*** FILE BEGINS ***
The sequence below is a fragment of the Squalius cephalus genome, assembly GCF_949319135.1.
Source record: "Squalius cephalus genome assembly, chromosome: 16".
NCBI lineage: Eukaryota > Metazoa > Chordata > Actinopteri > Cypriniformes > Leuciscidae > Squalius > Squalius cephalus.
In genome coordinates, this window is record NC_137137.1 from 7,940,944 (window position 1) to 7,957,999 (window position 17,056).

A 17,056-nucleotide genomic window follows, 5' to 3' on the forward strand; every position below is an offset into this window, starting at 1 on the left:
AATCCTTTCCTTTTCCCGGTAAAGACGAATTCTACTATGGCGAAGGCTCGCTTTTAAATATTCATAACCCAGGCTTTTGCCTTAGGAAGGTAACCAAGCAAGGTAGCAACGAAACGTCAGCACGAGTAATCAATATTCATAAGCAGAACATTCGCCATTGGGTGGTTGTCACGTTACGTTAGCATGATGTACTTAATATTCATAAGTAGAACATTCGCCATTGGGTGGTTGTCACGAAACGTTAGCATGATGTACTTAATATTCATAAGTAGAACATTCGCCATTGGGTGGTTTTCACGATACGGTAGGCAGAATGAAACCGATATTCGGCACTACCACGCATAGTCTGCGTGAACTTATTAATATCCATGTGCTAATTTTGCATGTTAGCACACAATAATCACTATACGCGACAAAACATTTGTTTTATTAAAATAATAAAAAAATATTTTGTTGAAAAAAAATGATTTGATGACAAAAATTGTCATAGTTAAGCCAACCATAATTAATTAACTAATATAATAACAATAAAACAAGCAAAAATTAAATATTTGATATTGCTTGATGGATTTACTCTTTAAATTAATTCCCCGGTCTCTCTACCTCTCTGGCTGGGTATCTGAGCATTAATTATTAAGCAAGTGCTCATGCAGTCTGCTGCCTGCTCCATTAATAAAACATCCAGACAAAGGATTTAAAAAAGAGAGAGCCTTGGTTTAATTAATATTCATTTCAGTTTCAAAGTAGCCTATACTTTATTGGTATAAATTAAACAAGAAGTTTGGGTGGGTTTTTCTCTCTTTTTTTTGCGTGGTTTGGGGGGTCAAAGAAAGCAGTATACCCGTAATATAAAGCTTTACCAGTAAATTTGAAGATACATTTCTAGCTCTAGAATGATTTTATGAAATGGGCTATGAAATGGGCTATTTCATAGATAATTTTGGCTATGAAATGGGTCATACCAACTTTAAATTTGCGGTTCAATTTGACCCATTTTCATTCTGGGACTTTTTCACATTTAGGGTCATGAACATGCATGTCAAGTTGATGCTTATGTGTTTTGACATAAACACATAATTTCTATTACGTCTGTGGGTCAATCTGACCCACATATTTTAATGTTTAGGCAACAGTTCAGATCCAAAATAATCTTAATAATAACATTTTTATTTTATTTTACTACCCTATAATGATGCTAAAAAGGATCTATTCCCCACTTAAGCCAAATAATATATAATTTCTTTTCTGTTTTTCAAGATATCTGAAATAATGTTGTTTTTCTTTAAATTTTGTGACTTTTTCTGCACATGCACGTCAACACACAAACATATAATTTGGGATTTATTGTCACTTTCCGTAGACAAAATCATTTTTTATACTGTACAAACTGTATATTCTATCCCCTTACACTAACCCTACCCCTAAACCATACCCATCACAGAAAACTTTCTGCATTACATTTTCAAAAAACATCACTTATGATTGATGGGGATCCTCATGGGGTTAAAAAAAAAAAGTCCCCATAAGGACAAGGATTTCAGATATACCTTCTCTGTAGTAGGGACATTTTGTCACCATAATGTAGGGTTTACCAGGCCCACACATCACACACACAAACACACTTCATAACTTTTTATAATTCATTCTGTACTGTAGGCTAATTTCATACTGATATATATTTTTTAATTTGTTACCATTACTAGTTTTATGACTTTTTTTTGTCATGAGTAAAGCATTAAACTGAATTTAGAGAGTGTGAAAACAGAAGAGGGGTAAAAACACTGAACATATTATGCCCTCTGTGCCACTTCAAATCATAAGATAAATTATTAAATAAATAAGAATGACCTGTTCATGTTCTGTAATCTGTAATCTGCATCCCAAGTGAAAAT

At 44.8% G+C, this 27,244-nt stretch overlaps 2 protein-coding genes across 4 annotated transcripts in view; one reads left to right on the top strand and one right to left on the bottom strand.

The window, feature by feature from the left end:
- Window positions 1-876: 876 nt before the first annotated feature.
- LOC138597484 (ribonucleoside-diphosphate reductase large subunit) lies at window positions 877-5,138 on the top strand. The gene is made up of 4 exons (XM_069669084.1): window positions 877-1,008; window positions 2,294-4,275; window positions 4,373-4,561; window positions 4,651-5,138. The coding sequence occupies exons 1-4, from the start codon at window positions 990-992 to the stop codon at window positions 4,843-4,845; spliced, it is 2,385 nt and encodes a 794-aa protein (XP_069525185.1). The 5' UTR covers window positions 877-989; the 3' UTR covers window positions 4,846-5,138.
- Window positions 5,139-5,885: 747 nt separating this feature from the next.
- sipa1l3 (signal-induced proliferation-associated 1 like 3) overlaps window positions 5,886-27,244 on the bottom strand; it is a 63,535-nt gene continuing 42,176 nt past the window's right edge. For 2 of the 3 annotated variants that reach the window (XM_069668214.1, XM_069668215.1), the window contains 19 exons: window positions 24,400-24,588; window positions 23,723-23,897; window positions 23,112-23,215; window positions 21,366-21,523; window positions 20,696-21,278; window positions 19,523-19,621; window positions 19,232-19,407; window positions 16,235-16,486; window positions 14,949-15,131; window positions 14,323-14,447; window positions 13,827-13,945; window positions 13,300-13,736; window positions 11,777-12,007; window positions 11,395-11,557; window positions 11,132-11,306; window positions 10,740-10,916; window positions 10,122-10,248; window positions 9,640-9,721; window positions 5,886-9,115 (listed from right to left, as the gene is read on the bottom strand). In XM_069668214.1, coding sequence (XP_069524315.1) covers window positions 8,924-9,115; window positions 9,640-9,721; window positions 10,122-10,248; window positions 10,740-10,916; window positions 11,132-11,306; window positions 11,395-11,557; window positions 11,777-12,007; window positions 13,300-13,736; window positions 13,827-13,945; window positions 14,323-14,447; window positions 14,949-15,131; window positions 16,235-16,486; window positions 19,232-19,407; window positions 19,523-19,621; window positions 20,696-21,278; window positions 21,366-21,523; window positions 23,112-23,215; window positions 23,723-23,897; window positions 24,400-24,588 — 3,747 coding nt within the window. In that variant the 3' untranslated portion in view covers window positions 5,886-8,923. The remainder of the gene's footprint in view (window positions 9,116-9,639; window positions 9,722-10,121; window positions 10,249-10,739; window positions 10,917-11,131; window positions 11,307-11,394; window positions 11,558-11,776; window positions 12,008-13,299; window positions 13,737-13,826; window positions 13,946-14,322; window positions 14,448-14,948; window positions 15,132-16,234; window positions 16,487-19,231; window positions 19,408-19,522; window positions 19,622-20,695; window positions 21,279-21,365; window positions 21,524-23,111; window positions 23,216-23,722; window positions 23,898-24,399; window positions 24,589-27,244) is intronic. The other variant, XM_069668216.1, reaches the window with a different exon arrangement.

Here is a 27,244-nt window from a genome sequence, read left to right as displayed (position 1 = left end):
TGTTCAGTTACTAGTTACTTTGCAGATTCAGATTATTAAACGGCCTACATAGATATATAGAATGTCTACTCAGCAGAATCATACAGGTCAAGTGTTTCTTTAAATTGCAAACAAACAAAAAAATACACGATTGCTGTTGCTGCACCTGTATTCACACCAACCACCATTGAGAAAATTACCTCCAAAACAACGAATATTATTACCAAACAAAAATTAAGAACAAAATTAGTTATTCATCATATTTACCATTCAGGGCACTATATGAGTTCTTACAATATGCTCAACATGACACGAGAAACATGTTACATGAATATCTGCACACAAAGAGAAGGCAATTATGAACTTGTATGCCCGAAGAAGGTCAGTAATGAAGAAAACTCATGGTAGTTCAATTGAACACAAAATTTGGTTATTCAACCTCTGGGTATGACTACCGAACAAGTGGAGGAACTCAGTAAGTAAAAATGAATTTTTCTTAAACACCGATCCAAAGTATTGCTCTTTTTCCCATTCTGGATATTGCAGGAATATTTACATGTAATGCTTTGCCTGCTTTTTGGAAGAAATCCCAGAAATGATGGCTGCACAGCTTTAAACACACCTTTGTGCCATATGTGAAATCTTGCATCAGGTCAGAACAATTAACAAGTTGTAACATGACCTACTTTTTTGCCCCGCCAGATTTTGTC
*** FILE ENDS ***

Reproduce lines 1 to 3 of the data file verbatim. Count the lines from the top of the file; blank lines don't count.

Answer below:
The sequence below is a fragment of the Squalius cephalus genome, assembly GCF_949319135.1.
Source record: "Squalius cephalus genome assembly, chromosome: 16".
NCBI lineage: Eukaryota > Metazoa > Chordata > Actinopteri > Cypriniformes > Leuciscidae > Squalius > Squalius cephalus.